Mayor Michael Bloomberg accused the New York Times of racial bias during a press conference about stop-and-frisk on Tuesday
He defended the NYPD's controversial stop-and-frisk practice, and also criticized supporters of legislation for an independent inspector general.
Then, he turned his attention to the city's media organizations, which he claimed have ignored victims of gun violence despite criticizing stop-and-frisk. He said that media outlets, including the Times, did not report the shooting death of 17-year old Alphonza Bryant in the Bronx last week.
"There was not even a mention of his murder in our paper of record, the New York Times," Bloomberg said. "All the news that's fit to print' did not include the murder of 17-year-old Alphonza Bryant. Do you think that if a white, 17-year-old prep student from Manhattan had been murdered, the Times would have ignored it? Me neither. I believe that the life of every 17-year-old and every child and every adult is precious."
He continued, "The fact of the matter is, when police stop and ask a 17 year-old a question based on a reasonable suspicion of a crime, there is outrage, yet when a teenager coming home is shot ... there is silence."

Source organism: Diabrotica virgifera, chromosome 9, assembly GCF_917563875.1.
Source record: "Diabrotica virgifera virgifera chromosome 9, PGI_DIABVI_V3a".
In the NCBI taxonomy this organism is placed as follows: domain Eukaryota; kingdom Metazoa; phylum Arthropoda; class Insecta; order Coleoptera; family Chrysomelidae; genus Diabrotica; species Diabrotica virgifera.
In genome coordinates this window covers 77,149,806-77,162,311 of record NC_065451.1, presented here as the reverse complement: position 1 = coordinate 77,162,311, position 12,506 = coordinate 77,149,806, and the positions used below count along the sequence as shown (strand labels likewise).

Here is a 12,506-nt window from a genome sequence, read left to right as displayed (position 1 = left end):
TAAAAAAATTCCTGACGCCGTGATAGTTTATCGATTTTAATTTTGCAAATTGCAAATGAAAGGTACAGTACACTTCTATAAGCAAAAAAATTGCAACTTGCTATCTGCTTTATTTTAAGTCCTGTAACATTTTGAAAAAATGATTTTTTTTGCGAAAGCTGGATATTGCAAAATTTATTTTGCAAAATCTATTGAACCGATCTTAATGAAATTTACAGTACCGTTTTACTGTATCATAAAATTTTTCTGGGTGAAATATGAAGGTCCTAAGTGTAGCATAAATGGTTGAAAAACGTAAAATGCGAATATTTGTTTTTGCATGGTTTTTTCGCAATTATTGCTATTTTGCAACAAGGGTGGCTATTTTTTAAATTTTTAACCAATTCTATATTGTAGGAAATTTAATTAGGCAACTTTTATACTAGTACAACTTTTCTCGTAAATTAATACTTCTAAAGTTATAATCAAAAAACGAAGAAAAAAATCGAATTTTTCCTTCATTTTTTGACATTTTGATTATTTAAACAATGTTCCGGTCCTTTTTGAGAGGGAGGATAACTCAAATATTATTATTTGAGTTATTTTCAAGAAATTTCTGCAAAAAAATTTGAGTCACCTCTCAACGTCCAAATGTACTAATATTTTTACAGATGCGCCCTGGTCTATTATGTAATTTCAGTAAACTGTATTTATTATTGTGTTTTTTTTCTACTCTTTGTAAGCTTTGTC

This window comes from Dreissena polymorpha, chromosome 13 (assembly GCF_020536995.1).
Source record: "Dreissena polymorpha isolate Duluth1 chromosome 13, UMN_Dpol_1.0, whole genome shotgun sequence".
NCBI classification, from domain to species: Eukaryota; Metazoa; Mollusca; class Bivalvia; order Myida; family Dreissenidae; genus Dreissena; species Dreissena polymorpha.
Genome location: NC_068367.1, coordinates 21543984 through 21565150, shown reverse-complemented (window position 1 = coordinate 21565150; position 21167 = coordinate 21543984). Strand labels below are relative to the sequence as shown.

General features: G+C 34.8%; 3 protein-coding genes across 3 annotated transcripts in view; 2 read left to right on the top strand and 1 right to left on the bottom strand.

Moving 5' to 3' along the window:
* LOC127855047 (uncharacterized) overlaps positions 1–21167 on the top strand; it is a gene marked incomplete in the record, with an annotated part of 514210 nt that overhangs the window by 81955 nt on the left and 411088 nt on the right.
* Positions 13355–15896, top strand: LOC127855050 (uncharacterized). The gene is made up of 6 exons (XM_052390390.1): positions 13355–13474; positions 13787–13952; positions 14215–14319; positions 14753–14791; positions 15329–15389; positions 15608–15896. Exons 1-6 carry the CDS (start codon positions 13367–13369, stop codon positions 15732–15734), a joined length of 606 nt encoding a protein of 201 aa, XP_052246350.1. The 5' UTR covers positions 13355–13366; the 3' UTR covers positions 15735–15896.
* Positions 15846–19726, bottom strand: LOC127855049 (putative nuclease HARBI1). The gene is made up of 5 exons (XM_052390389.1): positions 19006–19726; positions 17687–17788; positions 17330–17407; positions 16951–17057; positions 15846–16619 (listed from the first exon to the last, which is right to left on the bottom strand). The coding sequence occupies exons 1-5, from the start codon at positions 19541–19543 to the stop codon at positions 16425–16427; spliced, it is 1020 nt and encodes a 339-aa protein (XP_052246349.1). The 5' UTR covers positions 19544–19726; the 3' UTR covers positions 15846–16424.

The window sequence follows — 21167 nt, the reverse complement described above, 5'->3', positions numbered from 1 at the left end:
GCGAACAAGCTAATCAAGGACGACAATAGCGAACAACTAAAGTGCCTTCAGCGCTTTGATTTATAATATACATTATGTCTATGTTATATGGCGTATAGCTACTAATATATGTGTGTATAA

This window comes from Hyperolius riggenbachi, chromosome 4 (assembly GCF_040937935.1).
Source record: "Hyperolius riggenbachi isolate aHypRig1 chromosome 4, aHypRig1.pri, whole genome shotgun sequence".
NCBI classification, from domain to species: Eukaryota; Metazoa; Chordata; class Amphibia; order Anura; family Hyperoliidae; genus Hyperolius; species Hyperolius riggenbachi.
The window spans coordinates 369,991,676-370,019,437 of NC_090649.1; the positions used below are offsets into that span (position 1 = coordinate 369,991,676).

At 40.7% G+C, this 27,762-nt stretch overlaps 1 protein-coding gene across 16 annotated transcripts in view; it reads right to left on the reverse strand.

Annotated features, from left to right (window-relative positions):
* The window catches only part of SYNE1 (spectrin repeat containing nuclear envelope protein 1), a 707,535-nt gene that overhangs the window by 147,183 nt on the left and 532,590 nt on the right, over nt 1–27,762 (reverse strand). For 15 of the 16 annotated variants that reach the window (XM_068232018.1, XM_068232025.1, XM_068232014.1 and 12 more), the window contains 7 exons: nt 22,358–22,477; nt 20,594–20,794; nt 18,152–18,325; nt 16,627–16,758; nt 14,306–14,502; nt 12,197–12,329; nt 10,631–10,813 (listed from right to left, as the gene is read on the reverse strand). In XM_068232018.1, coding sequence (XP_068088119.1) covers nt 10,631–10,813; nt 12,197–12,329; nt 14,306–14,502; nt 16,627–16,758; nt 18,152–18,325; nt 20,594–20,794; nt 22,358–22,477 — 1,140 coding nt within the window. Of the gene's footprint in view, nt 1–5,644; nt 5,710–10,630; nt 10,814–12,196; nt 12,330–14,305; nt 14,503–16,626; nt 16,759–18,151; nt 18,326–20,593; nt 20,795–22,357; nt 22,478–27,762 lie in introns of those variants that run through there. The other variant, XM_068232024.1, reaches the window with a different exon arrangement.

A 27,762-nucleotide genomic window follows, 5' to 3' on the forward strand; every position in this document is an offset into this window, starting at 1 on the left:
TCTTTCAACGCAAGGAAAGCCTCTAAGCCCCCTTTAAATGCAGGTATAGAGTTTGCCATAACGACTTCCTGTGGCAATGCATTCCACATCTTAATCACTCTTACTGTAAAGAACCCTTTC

The Times' Joe Nocera cited Bryant's killing in a column about gun deaths last Thursday, though the paper did not report on the murder itself.
A spokeperson for the Times responded in a statement to Politico on Tuesday, calling the mayor's remarks "absurd."
The Times' editorial board has voiced its opposition to stop-and-frisk in several editorials in the past. Last May, Bloomberg weighed in on one Times editorial, slamming the piece's suggestion that the city look to Philadelphia to curb stop-and-frisk abuses.
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